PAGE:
Rumors abound (at 35 mins) that Brian Deer has an agent trying to sell the film rights of a book in Hollywood in which he portrays himself as the victim of the Wakefield affair. Just possibly he is: used by the British establishment to do their dirty work, protected as he was allowed to riffle through the confidential medical and legal documents of children which he did not have the remotest competence to understand or interpret. The end of this unsavoury episode should have come in March 2012 when a High Court judge completely exonerated the senior author and clinician of the Wakefield Lancet paper, Prof John Walker-Smith, having failed to find any evidence for the allegations which Deer had secretly laid before the United Kingdom General Medical Council (GMC) eight years before. Deer had deliberately or inadvertently manufactured the claim that the paper was based on the research protocol for a study commissioned by the United Kingdom Legal Aid Board. Deer alleged:
Application was made to the ethical practices committee of the Royal Free Hospital by Mr Wakefield, Professor Walker-Smith and Dr Murch, and was approved by the committee on November 13 1996. The reference is 172-96. The research is described as “A new paediatric syndrome, enteritis and disintegrative disorder following measles/rubella vaccination”…
Its conclusion that Professor Walker-Smith was guilty of serious professional misconduct in relation to the Lancet children was in part founded upon its conclusion that the investigations into them were carried out pursuant to Project 172-96. The only explanation given for that conclusion is that it was reached "in the light of all the available evidence". On any view, that was an inadequate explanation of the finding. As it may also have been reached upon the basis of two fundamental errors – that Professor Walker-Smith's intention was irrelevant and that it was not necessary to determine whether he had lied to the Ethics Committee, it is a determination which cannot stand unless it is justified by the detailed findings made in relation to the eleven relevant Lancet children.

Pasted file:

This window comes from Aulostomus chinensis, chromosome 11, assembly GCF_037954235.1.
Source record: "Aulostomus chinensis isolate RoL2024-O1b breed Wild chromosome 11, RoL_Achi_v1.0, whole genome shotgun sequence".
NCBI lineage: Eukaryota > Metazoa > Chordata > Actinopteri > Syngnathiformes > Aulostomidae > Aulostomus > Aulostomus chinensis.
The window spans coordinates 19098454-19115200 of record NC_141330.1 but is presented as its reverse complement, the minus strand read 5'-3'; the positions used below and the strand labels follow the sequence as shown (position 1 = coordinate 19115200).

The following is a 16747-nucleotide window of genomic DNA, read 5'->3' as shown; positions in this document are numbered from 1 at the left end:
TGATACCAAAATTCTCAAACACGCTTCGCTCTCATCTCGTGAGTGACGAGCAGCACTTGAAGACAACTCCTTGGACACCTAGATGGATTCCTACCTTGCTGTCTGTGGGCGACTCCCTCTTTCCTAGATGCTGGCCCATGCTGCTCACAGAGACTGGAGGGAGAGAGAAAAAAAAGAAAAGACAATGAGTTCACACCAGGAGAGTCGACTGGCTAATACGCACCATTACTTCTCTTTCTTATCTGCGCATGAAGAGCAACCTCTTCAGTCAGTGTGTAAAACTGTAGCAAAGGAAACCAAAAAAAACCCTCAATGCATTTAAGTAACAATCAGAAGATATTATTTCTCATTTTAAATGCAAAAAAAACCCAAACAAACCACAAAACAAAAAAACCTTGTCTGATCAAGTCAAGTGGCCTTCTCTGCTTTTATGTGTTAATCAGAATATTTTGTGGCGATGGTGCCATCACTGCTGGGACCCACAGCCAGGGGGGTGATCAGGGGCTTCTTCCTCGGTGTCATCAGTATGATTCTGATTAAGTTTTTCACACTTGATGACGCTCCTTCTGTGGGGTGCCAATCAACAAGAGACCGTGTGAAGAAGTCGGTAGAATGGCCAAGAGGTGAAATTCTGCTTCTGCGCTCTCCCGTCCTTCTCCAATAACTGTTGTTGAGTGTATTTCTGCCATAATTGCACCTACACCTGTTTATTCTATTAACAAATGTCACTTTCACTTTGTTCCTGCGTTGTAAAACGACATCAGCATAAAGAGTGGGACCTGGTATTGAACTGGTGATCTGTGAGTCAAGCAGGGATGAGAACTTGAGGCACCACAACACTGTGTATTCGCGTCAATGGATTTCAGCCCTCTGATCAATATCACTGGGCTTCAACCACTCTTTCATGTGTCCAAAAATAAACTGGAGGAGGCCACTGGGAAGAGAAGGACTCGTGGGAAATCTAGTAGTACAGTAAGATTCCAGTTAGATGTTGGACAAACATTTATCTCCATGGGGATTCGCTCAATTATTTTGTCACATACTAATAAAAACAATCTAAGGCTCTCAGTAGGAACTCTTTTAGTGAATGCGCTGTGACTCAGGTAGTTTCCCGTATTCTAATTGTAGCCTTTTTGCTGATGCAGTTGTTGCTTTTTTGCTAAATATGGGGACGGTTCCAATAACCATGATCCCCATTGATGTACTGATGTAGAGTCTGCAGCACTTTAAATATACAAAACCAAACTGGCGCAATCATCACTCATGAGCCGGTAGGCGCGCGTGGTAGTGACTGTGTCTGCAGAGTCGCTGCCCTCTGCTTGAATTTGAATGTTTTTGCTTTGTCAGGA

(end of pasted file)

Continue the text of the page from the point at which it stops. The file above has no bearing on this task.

Judge Mitting's decision was unopposed by the GMC. After the longest and most expensive hearing in history the entire central premise was found to be false. This should also have squashed the further allegations alleging fraud against Wakefield and colleagues made by Deer and the British Medical Journal. The paper was simply an early report of cases seen and treated on the basis of clinical need as stated. There was no evidence to support irregularities. None of this should ever have happened.
A detailed account of the issues by Vera Sharav can be found at AHRP